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What about non-british? E.g. Spain, Arab countries, Japan, China? +1. –  DVK Dec 23 '11 at 23:37

There is a certain anachronism in your question to be assuming even the idea of "arrest" existed across time and space. In England there were no police until 1829, and even then it was only established in London (the "bobbies" created by the Metropolitan Police Act of 1829). Before this there were only the Bow Street Runners, who were a private group of less than 10 men (only 6 at the beginning) who had no special legal authority and worked for whoever paid them.

The normal mode of arrest in British law has always been by writ (or "warrant" in modern terminology) which must be produced by indictment before a justice of the peace, meaning a judge. In which case a bailiff or sheriff may then go, writ in hand, and arrest the person.

The law also provided that any person may kill another who attacks him with an intent to rob or kill, and may further arrest and imprison any malefactor who is observed in the commission of a felony, so long as he delivers the person to a justice of the peace or common jail expeditiously. This can be read in the Placiti Coronae (Pleas of the Crown at the King's bench). To quote from the commentary on these pleas by Hale (1778):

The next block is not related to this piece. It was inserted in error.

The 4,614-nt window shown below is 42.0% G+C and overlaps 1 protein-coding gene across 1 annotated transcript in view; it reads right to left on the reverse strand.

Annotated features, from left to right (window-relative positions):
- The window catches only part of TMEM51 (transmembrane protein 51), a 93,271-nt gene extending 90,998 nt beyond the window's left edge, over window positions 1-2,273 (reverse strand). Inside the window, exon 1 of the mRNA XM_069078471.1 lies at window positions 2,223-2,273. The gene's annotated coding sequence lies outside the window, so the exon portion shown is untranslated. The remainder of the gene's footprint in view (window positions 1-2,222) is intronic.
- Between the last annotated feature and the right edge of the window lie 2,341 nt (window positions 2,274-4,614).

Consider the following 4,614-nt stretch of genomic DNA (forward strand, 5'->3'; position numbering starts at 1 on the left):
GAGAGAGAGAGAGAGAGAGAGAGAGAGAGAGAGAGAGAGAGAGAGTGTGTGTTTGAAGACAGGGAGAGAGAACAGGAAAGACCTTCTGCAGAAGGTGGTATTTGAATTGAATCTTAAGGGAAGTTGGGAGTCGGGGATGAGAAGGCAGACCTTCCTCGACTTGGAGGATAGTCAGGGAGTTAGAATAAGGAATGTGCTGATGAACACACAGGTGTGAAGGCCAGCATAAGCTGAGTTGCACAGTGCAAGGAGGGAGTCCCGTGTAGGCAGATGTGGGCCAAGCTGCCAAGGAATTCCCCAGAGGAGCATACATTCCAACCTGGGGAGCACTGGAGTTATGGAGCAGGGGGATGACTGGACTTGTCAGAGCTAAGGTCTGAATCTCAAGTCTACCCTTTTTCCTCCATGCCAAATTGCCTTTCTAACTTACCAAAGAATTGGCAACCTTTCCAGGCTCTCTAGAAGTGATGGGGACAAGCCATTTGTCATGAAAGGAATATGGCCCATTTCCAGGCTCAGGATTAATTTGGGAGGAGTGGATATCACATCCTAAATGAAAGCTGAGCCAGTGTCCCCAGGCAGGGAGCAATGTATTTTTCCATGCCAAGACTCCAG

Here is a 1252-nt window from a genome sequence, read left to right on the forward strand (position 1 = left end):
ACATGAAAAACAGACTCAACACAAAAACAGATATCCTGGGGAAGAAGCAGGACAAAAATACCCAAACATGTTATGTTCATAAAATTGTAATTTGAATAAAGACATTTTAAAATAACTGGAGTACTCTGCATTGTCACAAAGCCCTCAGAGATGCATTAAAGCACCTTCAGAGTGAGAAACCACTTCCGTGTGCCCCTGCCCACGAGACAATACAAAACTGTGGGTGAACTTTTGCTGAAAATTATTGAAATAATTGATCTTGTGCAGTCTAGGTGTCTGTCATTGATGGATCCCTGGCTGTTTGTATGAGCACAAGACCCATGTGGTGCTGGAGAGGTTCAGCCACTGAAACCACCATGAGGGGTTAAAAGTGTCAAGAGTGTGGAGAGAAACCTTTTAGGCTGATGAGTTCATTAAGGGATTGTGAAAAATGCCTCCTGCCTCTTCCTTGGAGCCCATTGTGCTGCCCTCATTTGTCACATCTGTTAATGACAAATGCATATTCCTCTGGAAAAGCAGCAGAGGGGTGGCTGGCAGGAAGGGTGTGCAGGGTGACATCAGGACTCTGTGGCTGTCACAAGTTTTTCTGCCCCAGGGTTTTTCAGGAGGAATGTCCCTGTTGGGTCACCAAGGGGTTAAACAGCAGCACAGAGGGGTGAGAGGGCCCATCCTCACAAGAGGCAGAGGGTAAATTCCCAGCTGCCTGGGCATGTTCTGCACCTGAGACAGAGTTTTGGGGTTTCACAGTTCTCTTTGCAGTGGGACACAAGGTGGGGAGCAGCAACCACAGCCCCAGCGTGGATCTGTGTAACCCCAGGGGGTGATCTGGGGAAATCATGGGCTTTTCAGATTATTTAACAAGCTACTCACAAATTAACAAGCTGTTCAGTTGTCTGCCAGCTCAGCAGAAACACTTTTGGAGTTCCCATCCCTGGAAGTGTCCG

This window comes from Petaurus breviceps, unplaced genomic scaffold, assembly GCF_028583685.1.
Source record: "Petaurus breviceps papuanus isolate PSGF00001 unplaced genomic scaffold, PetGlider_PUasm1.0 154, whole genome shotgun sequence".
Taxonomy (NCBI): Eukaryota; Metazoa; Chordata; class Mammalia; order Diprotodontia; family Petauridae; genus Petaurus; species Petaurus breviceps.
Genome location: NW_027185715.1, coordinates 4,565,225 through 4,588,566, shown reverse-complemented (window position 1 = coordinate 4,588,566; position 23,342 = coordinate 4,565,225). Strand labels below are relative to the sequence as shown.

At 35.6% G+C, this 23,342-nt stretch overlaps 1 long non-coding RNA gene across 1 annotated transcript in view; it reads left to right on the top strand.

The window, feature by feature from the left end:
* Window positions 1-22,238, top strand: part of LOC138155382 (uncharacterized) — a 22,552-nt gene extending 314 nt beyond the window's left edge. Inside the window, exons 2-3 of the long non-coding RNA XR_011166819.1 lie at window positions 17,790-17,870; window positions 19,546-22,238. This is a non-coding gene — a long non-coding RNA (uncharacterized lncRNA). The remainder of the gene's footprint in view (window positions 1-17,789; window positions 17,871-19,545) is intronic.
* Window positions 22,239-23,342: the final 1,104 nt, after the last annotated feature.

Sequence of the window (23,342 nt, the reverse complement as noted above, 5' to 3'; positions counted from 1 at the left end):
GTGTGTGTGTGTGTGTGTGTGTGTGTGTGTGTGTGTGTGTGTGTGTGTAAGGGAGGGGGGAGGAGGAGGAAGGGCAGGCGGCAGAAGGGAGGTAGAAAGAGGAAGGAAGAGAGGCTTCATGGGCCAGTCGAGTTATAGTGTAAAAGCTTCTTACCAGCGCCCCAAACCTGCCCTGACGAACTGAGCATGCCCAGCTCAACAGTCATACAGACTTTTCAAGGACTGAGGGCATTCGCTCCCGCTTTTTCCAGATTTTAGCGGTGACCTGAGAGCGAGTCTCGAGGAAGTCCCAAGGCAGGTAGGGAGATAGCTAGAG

If A. a meer private man knows B. to have committed a felony, he may thereupon arrest him of felony, and he is lawfully in the custody of A. till he be discharged of him by delivering him to the constable or common gaol; and therefore if he voluntarily suffers him to escape out of his custody, tho he were no officer, nor B. indicted, it is felony in A.

It should be noted that historically most bailiffs were private persons anyway and the only thing that distinguished them was possession of a writ of arrest.

Other countries generally always have had similar laws. For example, in pre-Meiji Japan the law was that a person could not arrest another, but you could demand a person's name and insist they report to the nearest police station to answer for a crime. In such cases YOU (the accuser) had to go to the police station immediately as well. To fail to answer such an accusation meant death. Note that you could only arrest a peer in this way. A commoner, for example, could not demand the name of a samurai. If a person was an outlaw in Japan, anybody could kill them freely.

The general pattern in Europe follows the Roman principle venices injuriam, the vengeance of the injured, which allows anyone who is harmed, or even a witness, to raise hue and cry and arrest the perpetrator. For example, in the Republic of Venice anybody could arrest a criminal on the fly. Quoting from Lithgow (1770):